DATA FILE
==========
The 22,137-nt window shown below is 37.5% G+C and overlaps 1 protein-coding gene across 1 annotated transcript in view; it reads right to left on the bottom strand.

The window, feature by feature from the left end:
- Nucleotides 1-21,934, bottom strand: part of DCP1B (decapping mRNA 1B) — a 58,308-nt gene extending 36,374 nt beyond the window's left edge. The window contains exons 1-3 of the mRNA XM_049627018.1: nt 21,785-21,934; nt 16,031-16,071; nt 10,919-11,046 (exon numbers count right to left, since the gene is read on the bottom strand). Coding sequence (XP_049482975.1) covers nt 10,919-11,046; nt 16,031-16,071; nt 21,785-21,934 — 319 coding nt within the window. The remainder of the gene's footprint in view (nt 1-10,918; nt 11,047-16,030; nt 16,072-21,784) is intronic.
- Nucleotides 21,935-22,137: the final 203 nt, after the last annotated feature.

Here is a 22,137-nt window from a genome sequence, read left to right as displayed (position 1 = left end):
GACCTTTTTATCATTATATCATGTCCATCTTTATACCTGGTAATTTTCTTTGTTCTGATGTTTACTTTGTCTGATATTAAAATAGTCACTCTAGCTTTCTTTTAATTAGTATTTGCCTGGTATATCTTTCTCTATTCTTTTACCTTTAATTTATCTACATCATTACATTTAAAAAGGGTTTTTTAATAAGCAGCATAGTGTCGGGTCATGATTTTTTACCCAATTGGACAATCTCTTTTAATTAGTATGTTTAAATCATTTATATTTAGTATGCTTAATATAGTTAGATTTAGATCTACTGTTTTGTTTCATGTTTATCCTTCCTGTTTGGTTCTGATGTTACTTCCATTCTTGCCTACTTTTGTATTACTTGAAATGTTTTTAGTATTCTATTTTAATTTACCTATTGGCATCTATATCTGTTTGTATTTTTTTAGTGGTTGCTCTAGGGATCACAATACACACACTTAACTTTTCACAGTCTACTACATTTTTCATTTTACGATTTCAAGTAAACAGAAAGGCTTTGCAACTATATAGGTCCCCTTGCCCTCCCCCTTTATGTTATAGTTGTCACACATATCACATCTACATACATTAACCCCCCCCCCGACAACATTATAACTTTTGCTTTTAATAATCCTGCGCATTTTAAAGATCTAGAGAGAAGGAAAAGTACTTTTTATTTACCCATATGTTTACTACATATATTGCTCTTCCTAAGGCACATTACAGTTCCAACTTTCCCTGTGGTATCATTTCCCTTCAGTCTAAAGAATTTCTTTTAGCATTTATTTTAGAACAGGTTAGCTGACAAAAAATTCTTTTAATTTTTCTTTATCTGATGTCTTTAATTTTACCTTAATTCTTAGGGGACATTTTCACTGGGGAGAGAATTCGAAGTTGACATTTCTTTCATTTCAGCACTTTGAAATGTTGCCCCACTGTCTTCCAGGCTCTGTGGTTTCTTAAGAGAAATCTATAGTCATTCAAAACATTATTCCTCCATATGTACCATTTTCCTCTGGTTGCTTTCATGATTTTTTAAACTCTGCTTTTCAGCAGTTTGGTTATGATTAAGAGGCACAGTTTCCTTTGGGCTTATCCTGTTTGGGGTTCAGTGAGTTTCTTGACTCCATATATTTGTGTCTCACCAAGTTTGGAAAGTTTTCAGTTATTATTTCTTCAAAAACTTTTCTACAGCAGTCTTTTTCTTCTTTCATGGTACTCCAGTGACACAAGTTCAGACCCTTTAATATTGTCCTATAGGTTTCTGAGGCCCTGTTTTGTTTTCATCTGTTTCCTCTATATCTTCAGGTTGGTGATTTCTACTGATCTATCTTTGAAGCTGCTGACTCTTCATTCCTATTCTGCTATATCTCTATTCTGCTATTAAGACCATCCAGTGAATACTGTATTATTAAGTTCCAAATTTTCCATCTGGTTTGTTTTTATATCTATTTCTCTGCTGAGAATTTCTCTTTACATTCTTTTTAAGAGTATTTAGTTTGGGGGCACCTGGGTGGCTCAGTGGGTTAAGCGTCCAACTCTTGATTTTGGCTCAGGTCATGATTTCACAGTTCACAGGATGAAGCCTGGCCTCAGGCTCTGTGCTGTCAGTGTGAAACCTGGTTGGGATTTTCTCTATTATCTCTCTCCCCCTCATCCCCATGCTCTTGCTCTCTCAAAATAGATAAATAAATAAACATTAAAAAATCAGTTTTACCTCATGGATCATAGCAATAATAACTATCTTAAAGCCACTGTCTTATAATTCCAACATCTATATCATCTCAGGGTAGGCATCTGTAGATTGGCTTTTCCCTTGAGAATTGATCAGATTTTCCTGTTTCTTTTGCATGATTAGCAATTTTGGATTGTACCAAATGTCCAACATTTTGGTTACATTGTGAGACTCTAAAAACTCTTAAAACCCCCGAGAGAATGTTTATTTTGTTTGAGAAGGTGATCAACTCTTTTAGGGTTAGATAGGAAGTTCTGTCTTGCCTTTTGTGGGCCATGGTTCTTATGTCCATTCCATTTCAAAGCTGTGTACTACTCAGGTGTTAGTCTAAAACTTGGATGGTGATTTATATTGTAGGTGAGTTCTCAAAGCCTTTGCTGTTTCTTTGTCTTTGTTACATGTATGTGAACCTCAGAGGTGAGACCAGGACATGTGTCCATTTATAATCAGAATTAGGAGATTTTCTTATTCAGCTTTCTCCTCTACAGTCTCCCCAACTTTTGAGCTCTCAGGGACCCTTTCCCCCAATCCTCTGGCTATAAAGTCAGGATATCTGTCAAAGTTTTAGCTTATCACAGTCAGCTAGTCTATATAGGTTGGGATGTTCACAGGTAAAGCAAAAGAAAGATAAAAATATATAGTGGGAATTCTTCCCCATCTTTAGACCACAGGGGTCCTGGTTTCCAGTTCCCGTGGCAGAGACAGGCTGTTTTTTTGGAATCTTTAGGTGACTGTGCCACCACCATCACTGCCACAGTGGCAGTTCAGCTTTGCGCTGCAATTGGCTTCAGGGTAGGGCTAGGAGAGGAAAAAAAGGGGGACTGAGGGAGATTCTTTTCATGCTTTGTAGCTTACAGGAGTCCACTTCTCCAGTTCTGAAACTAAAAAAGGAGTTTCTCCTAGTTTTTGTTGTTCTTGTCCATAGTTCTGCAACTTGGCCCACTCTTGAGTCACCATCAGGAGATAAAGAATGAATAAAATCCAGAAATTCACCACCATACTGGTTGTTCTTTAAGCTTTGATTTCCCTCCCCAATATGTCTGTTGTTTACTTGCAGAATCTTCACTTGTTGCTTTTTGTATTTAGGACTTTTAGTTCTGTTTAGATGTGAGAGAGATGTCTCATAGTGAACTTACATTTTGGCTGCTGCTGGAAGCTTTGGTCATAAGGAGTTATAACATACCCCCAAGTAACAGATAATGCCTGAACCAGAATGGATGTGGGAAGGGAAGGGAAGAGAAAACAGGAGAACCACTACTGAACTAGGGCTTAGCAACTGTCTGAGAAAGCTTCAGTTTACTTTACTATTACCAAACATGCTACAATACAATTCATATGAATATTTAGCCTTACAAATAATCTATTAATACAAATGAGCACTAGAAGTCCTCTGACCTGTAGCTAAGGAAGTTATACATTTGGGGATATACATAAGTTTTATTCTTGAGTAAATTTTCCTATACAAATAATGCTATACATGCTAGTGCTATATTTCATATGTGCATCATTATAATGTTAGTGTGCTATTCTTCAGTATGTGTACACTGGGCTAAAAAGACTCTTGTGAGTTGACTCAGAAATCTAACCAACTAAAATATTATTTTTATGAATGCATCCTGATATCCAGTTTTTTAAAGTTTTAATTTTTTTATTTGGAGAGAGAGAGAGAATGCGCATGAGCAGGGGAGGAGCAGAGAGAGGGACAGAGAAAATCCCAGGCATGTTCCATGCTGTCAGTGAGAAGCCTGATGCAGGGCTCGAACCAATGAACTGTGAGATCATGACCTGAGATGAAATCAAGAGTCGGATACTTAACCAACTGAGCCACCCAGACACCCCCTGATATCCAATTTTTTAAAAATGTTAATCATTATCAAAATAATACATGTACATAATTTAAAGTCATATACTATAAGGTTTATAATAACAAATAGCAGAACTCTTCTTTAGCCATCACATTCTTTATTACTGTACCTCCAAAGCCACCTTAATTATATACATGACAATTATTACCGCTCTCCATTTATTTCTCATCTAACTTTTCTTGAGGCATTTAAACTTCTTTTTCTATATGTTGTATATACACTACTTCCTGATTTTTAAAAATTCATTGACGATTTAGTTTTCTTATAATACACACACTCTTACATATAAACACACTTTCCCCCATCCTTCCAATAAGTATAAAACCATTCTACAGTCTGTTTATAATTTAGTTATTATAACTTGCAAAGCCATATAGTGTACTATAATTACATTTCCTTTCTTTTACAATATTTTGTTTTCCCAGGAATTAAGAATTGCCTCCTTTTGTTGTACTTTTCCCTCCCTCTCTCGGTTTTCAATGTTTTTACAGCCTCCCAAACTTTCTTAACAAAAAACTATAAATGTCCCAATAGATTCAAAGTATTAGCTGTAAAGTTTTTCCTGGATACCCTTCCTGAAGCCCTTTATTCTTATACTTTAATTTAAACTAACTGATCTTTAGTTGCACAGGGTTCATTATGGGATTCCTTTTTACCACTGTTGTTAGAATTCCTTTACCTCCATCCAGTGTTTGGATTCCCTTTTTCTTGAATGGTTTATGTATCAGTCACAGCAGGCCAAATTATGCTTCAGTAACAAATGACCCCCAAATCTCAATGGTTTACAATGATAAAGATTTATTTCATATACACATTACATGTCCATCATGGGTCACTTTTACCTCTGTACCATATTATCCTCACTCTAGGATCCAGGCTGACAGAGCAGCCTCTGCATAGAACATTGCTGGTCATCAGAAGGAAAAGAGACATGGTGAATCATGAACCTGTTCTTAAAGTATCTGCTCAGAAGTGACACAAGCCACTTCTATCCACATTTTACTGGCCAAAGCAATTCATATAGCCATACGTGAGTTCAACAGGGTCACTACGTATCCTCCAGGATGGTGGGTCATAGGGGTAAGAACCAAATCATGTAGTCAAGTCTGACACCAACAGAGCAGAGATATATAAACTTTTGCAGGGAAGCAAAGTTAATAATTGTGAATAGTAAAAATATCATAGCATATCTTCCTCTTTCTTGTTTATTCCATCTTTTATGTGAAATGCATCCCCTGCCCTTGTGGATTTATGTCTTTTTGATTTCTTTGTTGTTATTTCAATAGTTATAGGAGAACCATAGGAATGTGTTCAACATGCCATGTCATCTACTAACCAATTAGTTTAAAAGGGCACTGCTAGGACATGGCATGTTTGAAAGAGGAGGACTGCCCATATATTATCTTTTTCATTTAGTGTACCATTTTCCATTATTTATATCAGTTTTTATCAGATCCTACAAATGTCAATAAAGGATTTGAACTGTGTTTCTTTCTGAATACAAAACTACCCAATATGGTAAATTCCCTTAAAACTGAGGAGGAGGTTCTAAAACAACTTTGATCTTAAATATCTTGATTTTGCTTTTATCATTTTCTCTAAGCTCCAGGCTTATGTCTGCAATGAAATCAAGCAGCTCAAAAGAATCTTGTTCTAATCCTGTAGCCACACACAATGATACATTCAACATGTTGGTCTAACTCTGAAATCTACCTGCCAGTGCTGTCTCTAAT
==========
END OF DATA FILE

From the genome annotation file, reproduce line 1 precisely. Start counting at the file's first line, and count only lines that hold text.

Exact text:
The 22,137-nt window shown below is 37.5% G+C and overlaps 1 protein-coding gene across 1 annotated transcript in view; it reads right to left on the bottom strand.